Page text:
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Under the Menstrual Dignity Act, the districts will receive funding to help eliminate barriers to learning

The Lake Oswego and West Linn-Wilsonville school districts will receive a collective $73,500 in funding for free menstrual hygiene products for all primary and secondary students, according to proposed distribution figures released by the Oregon Department of Education.

Earlier this summer, House Bill 3294 — also known as the Menstrual Dignity Act — was passed, compelling all public schools to provide menstrual hygiene products free of charge to all primary and secondary students. The aim is to eliminate barriers to students who cannot afford products or are unable to access them at home.

"This bill is for all our students who have missed school due to lack of menstrual product availability," said Rep. Ricki Ruiz, D-Gresham, in a March press release. "As legislators, we must change our view of our educational systems from school-ready students, to student-ready institutions."

According to a survey conducted by Always, one-in-four teens have missed class because they didn't have access to hygiene products.

The proposed funding amount for each school district, which was publicized by the Oregon Department of Education in September, was determined by the student population size and the cost to add vendors in bathrooms.

According to the ODE chart, the West Linn-Wilsonville School District will receive over $41,000, and the district's only charter school, Three Rivers, will receive $508 for its 112 students. The Lake Oswego School District will receive $31,000, and Harmony Academy, which has 12 students currently enrolled, was granted $124.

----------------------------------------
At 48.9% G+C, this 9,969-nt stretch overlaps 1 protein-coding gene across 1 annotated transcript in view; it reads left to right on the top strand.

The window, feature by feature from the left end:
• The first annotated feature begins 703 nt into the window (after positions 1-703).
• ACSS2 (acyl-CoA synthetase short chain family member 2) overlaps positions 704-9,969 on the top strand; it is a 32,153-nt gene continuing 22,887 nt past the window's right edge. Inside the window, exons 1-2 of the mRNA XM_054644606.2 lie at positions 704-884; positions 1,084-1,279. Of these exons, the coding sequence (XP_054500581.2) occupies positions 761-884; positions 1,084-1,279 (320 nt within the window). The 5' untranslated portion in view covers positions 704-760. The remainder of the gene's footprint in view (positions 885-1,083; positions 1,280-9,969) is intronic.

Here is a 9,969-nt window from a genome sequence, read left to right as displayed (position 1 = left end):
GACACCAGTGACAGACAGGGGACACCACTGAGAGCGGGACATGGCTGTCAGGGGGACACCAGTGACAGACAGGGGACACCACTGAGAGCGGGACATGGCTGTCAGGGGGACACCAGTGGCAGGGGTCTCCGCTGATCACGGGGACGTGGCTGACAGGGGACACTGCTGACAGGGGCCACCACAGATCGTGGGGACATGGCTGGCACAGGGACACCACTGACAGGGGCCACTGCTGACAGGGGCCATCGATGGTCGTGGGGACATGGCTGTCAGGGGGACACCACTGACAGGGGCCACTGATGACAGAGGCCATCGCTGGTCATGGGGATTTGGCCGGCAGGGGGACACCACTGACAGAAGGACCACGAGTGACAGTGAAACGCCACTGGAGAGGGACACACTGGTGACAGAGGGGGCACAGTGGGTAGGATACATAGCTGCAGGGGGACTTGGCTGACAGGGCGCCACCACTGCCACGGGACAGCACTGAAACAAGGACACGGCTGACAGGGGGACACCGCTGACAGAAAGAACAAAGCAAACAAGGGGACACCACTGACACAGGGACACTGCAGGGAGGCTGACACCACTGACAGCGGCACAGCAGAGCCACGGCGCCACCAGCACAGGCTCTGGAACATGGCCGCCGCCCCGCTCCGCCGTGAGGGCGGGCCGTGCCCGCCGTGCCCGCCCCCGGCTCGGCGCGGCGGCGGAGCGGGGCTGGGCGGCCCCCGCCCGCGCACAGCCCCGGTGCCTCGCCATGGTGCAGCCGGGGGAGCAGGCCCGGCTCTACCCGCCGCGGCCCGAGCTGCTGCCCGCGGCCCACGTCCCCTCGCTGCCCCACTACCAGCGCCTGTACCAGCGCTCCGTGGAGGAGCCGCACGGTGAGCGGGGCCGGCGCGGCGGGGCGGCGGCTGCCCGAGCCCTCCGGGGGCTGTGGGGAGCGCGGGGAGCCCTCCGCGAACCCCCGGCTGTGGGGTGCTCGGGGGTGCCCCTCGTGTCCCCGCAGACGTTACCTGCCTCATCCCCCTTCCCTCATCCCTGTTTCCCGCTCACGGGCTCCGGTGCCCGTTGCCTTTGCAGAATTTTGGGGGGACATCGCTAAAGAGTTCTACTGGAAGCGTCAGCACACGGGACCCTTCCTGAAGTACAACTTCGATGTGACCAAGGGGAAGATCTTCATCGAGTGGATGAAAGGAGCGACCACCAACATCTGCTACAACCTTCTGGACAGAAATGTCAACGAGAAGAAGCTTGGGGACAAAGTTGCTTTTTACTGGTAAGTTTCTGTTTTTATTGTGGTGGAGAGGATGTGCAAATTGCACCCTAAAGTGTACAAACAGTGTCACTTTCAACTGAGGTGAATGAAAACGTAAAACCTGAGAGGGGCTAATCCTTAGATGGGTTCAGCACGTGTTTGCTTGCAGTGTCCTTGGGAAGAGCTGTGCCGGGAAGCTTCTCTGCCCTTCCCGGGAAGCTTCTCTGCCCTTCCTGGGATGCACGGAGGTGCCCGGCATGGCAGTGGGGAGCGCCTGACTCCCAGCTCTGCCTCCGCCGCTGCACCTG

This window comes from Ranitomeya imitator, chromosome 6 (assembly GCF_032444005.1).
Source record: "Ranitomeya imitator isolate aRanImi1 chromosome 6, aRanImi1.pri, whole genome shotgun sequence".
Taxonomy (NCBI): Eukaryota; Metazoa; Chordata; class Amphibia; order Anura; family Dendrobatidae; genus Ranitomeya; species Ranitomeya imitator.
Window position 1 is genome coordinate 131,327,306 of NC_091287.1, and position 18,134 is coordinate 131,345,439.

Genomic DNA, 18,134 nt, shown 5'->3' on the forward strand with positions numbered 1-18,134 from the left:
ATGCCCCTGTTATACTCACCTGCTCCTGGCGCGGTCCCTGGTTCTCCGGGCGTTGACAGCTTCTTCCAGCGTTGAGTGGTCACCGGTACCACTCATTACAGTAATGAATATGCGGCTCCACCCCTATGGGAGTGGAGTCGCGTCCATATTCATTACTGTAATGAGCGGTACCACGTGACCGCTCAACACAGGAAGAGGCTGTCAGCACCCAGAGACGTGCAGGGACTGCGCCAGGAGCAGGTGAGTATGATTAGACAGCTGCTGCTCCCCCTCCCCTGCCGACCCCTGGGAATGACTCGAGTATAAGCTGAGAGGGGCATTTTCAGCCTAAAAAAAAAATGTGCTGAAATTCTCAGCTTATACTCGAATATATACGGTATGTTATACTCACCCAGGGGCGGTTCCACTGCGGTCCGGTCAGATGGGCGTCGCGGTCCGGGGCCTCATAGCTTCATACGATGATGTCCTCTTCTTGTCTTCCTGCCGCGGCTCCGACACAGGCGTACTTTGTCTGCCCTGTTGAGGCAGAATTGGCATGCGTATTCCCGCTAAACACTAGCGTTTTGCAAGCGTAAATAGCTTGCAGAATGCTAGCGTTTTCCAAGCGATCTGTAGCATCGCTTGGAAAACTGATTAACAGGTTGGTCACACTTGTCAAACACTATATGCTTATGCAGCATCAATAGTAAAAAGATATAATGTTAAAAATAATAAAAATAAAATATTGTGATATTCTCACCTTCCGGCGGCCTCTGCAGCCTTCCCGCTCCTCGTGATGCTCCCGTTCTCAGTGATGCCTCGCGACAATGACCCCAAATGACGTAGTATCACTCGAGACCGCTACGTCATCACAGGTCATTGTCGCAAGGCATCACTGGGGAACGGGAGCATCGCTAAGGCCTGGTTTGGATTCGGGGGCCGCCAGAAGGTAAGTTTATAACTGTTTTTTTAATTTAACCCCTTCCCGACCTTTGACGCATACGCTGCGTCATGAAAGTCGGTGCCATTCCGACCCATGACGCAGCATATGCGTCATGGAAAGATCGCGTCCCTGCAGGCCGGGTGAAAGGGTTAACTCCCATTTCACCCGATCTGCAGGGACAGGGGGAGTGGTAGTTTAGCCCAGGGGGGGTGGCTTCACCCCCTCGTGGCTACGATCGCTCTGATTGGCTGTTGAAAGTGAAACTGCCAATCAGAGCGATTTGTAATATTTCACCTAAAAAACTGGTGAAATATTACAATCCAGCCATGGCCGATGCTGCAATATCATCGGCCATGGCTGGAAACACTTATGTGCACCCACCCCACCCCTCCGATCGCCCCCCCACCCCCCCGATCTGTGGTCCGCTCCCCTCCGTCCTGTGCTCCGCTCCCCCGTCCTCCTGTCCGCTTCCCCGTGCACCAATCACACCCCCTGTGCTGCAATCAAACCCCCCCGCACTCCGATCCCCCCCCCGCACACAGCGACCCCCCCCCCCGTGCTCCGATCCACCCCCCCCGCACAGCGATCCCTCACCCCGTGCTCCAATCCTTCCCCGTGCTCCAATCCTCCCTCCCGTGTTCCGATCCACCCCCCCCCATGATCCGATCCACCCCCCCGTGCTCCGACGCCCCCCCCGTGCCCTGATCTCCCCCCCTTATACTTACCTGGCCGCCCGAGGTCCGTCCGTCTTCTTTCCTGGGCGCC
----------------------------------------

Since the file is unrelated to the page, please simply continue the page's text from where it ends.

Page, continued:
Representatives from the Lake Oswego and West Linn-Wilsonville school districts told Pamplin Media Group that initiatives to provide free pads and tampons in bathrooms at the middle and high schools are in place, following multiple student's requests.

In response to a request by Lakeridge High School's student-led Period Project, the school district has provided menstrual products at no cost for students at secondary schools.

The district intends to use the ODE funding to add period products at the elementary schools.

"This new funding from ODE will help us subsidize and expand our free products for students who need them at all school levels," Mary Kay Larson, the Lake Oswego School District communications director, said.

A representative from the West Linn-Wilsonville school district told Pamplin Media Group that ODE had yet to share the latest funding figures with them. However, the district's tentative plan is to reimburse what they are already purchasing and brainstorm how to use the leftover funds.

"While we had already committed to this practice in response to the needs of our students, the district is excited to receive reimbursement in the future," West Linn-Wilsonville Assistant Superintendent Jennifer Spencer-Iiams.


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